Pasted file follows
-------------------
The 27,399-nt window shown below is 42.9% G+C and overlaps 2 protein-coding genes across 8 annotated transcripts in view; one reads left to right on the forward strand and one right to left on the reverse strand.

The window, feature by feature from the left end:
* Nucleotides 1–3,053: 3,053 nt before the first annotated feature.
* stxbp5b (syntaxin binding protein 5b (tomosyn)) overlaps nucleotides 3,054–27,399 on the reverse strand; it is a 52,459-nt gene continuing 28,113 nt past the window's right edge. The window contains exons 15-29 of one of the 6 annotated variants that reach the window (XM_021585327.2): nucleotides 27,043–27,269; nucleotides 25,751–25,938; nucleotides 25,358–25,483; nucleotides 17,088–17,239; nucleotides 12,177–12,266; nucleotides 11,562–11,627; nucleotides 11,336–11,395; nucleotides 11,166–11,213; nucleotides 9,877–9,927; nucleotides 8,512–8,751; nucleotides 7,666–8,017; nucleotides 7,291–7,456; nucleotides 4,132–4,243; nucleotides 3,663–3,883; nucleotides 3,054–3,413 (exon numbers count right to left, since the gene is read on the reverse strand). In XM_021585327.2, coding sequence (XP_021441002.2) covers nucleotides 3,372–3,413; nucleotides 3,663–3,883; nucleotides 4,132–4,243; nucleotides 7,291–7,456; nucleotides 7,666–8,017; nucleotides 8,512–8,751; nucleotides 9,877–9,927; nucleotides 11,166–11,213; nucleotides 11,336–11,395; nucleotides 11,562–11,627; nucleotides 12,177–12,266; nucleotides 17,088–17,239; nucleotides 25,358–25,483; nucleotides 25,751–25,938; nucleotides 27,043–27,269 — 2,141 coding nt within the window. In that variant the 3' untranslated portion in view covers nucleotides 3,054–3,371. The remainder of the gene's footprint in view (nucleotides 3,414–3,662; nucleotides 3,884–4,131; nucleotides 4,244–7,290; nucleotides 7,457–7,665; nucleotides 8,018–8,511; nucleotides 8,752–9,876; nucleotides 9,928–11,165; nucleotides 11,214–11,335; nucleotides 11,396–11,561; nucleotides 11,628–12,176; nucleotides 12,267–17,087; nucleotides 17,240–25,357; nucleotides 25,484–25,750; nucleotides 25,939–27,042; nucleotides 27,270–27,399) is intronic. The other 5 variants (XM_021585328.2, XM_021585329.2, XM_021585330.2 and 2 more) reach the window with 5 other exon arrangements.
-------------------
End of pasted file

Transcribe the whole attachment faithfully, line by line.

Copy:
The 27,399-nt window shown below is 42.9% G+C and overlaps 2 protein-coding genes across 8 annotated transcripts in view; one reads left to right on the forward strand and one right to left on the reverse strand.

The window, feature by feature from the left end:
* Nucleotides 1–3,053: 3,053 nt before the first annotated feature.
* stxbp5b (syntaxin binding protein 5b (tomosyn)) overlaps nucleotides 3,054–27,399 on the reverse strand; it is a 52,459-nt gene continuing 28,113 nt past the window's right edge. The window contains exons 15-29 of one of the 6 annotated variants that reach the window (XM_021585327.2): nucleotides 27,043–27,269; nucleotides 25,751–25,938; nucleotides 25,358–25,483; nucleotides 17,088–17,239; nucleotides 12,177–12,266; nucleotides 11,562–11,627; nucleotides 11,336–11,395; nucleotides 11,166–11,213; nucleotides 9,877–9,927; nucleotides 8,512–8,751; nucleotides 7,666–8,017; nucleotides 7,291–7,456; nucleotides 4,132–4,243; nucleotides 3,663–3,883; nucleotides 3,054–3,413 (exon numbers count right to left, since the gene is read on the reverse strand). In XM_021585327.2, coding sequence (XP_021441002.2) covers nucleotides 3,372–3,413; nucleotides 3,663–3,883; nucleotides 4,132–4,243; nucleotides 7,291–7,456; nucleotides 7,666–8,017; nucleotides 8,512–8,751; nucleotides 9,877–9,927; nucleotides 11,166–11,213; nucleotides 11,336–11,395; nucleotides 11,562–11,627; nucleotides 12,177–12,266; nucleotides 17,088–17,239; nucleotides 25,358–25,483; nucleotides 25,751–25,938; nucleotides 27,043–27,269 — 2,141 coding nt within the window. In that variant the 3' untranslated portion in view covers nucleotides 3,054–3,371. The remainder of the gene's footprint in view (nucleotides 3,414–3,662; nucleotides 3,884–4,131; nucleotides 4,244–7,290; nucleotides 7,457–7,665; nucleotides 8,018–8,511; nucleotides 8,752–9,876; nucleotides 9,928–11,165; nucleotides 11,214–11,335; nucleotides 11,396–11,561; nucleotides 11,628–12,176; nucleotides 12,267–17,087; nucleotides 17,240–25,357; nucleotides 25,484–25,750; nucleotides 25,939–27,042; nucleotides 27,270–27,399) is intronic. The other 5 variants (XM_021585328.2, XM_021585329.2, XM_021585330.2 and 2 more) reach the window with 5 other exon arrangements.